Thisop-ed has been written by John R. Bass, US Ambassador to Afghanistan. Kabul Now has published it with no editorial change.
I would like to extend an invitation. It is open to each and every person in
Afghanistan; every man and woman; young and old; those living from Nimroz to
Badakhshan, from Paktika to Herat, and everyone in between; Pashtun, Hazara and
Tajik, and yes, even Taliban. Join me in
ending gender-based violence (GBV) in Afghanistan.
Most people who suffer GBV in
Afghanistan do not report the abuse, so it is hard to know exactly how
widespread of an epidemic we face. The
evidence we have demonstrates that the problem in Afghanistan is
staggering. According to Afghanistan’s
2015 Demographic and Health Survey, approximately 87 percent of Afghan women
experience at least one form of physical, sexual, or psychological violence,
and 62 percent experience at least two. Think about that. Almost every single female in the country –
half the population of Afghanistan – will suffer some form of abuse in their
lifetime. Every mother. Every daughter. Every sister.
Whether behind closed doors or publicly as
a tactic of intimidation, whether in our own neighborhoods or in distant
communities, gender-based violence damages us all—women and men alike. It
cuts across ethnic, racial, socio-economic, and religious lines. It knows no borders. It occurs in Afghanistan, the United States,
and every other nation around the world.
The 16 Days of Activism Against
Gender-Based Violence is an annual international campaign that kicks off on
November 25 (the International Day for the Elimination of Violence against
Women) and runs until December 10 (International Human Rights Day). You may see people wearing orange ribbons to
raise awareness about the scourge of GBV.
Gender-based violence can take only minutes to inflict, but it can
result in a lifetime of pain, suffering and lost potential. These 16 days are an opportunity to assess
our efforts to prevent and prosecute gender-based violence.
nations, including Afghanistan, passed legislation addressing GBV. The
next critical step is to improve the implementation of those laws across
Afghanistan in order to increase accountability and address impunity. That’s why the U.S. Agency for International
Development (USAID) works to train Afghan judges, police, and prosecutors to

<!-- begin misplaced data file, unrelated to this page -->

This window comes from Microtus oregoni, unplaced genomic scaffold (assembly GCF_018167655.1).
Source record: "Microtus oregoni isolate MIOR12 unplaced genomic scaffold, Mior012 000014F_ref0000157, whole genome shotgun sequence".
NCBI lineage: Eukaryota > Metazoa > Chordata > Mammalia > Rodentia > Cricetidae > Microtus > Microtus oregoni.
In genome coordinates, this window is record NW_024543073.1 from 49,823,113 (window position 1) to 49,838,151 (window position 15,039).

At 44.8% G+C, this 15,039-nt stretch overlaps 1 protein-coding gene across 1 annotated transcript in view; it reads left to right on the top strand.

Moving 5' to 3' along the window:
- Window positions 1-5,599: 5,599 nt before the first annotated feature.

better respond to and prosecute cases of gender-based violence. USAID also teaches health workers to
recognize, treat, and report cases of abuse.
Similarly, the Department of State’s Bureau of International Narcotics
and Law Enforcement Affairs supports organizations that provide legal defense,
advice, and assistance to victims of GBV.
The United States believes investing in women and girls is a critical part of our duty to promote peace, security, and prosperity around the world. We invest in the training and mentoring of women entrepreneurs, so they not only lift up their own families, but also help the Afghan economy grow. We invest in girls’ education so that they can escape forced early marriage, rape, break the cycle of poverty, and develop into community leaders and engaged citizens. But I also invite men and boys to take action since change cannot happen without all people being engaged. Men and boys must speak up for the females in their lives, to stand up to GBV whenever they witness it, and to work to change gender norms and attitudes.
Join me and my colleagues across the U.S.
Embassy and the rest of the international community as we work with our Afghan
partners across all sectors to overcome the deep-rooted gender inequalities
that either tacitly allow or actively promote violent and discriminatory
practices in Afghanistan. The reason is
simple: Gender-based violence prevents
Afghan women and girls from reaching their full potential, and no country can
progress or have peace and prosperity if it leaves half of its population